We at UCL are all terribly proud of Jeremy Bentham (1748-1832)- whose body, or “Auto-icon” is on display in the South Cloisters. It is widely told that he was the founder of UCL – which isnt true, although he did influence those who did found our University. I dont think I’ll ever get bored in saying “Good morning!” to him every day as I walk past. You’ll be pleased to know his case gets locked up tight every evening to allow him some rest.
He was a prolific writer, scholar, jurist, philosopher, and social scientist. A.J.P. Taylor described him as `the most formidable reasoner who ever applied his gifts to the practical questions of administration and politics’. Since the 1950s, The Bentham Project has been working towards the production of a new scholarly edition of his works and correspondence, although they’ve only dented the surface of the 60,000 pages of writing he produced which remain in UCL’s special collections.
The Bentham Project did receive some AHRC money a few years ago to start digitising the material, although it was time for a rethink. Enter the Arts and Humanities Research Council’s highly competitive Digital Equipment and Database Enhancement for Impact (DEDEFI) scheme.
I’ve been asked to join the project in an advisory role. It became clear to me very quickly that in a one year project there was never going to be enough time for two (maximum, under the funding) research assistants to digitise and transcribe tens of thousands of pages of manuscript material. So what, I thought, if we change the focus of the transcription initiative?
The Guardian Newspaper had run a very successful investigation into the UK MP’s expense scandal in 2009, using an online crowdsourcing application to let their readership help sort though the 450,000 documents that needed closer study. Would it be possible, I thought, to develop a similar tool for cultural heritage documents? Can we persuade the wider historical community to contribute to the transcription effort?
I am pleased to say that UCL Laws, in conjunction with UCL Centre for Digital Humanities, UCL Department of Information Studies, and UCL Library Services, can announce the launch of the Bentham Papers Transcription Initiative, which has secured £260,000 funding from the AHRC DEDEFI scheme.
The Bentham Papers Transcription Initiative is a highly innovative and novel attempt to aid in the transcription of Bentham’s work. A digitisation project will provide high quality scans of the papers, whilst an online transcription tool will be developed which will allow volunteers to contribute to the transcription effort: providing a “crowdsourcing” tool which will be used to manage contributions from the wider audience interested in Bentham’s work, including school students, and amateur historians. It will be the job of the research assistants to manage interaction with the wider historical community, and monitor the quality of the transcriptions which are added to the database.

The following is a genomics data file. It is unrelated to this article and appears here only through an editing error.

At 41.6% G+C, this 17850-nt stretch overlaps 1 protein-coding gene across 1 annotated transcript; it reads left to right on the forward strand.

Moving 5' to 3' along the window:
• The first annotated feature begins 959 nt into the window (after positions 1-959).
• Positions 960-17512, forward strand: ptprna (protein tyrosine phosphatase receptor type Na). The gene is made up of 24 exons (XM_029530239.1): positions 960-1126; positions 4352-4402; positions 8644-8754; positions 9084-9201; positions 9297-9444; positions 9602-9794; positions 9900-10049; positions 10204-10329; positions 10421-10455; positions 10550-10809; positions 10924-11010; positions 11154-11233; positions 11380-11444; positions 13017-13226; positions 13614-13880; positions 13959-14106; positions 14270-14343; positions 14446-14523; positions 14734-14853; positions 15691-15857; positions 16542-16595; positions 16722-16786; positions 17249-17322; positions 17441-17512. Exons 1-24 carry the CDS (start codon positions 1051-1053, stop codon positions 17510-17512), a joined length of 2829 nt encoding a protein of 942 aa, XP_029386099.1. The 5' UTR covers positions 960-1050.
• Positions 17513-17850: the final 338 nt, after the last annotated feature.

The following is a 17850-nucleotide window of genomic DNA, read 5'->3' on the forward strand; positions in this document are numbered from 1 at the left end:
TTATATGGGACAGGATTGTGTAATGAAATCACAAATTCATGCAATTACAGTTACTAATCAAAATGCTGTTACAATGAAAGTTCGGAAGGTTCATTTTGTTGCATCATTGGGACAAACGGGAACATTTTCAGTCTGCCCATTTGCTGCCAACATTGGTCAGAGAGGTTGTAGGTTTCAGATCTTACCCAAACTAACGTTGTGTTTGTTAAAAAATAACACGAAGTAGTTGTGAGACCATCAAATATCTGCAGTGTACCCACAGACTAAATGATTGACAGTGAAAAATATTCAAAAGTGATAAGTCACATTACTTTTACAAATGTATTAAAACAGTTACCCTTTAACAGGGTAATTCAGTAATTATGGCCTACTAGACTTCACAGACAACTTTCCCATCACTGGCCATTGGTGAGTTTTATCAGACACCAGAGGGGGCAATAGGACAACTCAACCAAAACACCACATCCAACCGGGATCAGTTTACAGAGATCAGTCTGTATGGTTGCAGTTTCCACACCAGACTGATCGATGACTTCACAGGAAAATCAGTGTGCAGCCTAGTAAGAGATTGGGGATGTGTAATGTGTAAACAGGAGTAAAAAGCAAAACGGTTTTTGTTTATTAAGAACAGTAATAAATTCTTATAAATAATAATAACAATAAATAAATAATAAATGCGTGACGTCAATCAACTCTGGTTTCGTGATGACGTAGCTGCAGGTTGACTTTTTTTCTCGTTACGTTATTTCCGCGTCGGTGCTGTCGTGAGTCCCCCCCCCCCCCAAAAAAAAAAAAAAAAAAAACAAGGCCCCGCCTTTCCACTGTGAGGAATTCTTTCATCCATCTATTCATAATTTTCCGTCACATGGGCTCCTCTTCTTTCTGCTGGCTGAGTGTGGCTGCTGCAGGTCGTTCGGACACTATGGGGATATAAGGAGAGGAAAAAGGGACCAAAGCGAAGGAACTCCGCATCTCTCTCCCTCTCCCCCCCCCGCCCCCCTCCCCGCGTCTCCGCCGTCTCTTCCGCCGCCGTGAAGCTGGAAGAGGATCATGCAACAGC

The use of such a tool for the transcription of cultural and heritage material is novel (although do shout if you know anyone else planning something similar), and UCL’s CIBER group will monitor the use of the online tool, providing an in-depth study of how such a crowdsourcing application was used during the year- long project.
Work on the project begins on March 1st 2010, and the project shall be shortly hiring for two research assistants. The online tool will be launched mid-summer 2010, when you can contribute to transcribing the works of Jeremy Bentham yourself!
Did I mention I was super excited about this? Grin.
4 thoughts on “Announcing the Bentham Papers Transcription Initiative”
The idea of Web 2.0-powered crowdsourced transcription came up a few years ago when we developed the Linnean Online system, and that led to us adding commenting features to the basic EPrints repository (and in turn to the JISC-funded SNEEP project).
It was also suggested that this approach might be valuable for user-contributed metadata (for example, vernacular names of flora and fauna). The Linnean Society hasn't actually put any of this into effect yet, but I'm sure they'll be interested in the results of the Bentham project.
The EPrints commenting/tagging approach is pretty rudimentary, though. Elsewhere we've been exploring with the Bibliographical Society the conversion of a vast and trunkless database of information about the London Book Trades into an online wiki-based hypertext.
That's a brief history of why I suggested that the Bentham project look at harnessing the proven power of MediaWiki to manage collaborative contributions and editing. If we can make it work, it would be great to see it spread.
And, like you say, if anyone's done it before and has any helpful suggestions… tant mieux!
Thanks for that background info! looking forward to meeting soon and taking this forward!
There, fixed the project name for you.
We too at the New Zealand Electronic Text Centre have an interest in transcription of cultural material, and we've been doing some very exploratory work in crowd-sourcing transcription.
So far, we've produced a slightly-modified Drupal installation, the source-code for which is hosted in svn on Google Code.
It seemed expedient to customise an existing CMS (which would have functions such as user management, revision history etc) rather than create a new one from scratch.
Basically, the Drupal installation allows an administrator to upload page images for transcription, and users to visit the website and transcribe what they see in the page images, with statistics kept on who is contributing and how much.
You've probably got your own ideas for an online transcription framework, but I'll be happy to provide more information if you're interested: jason.darwinvuw.ac.nz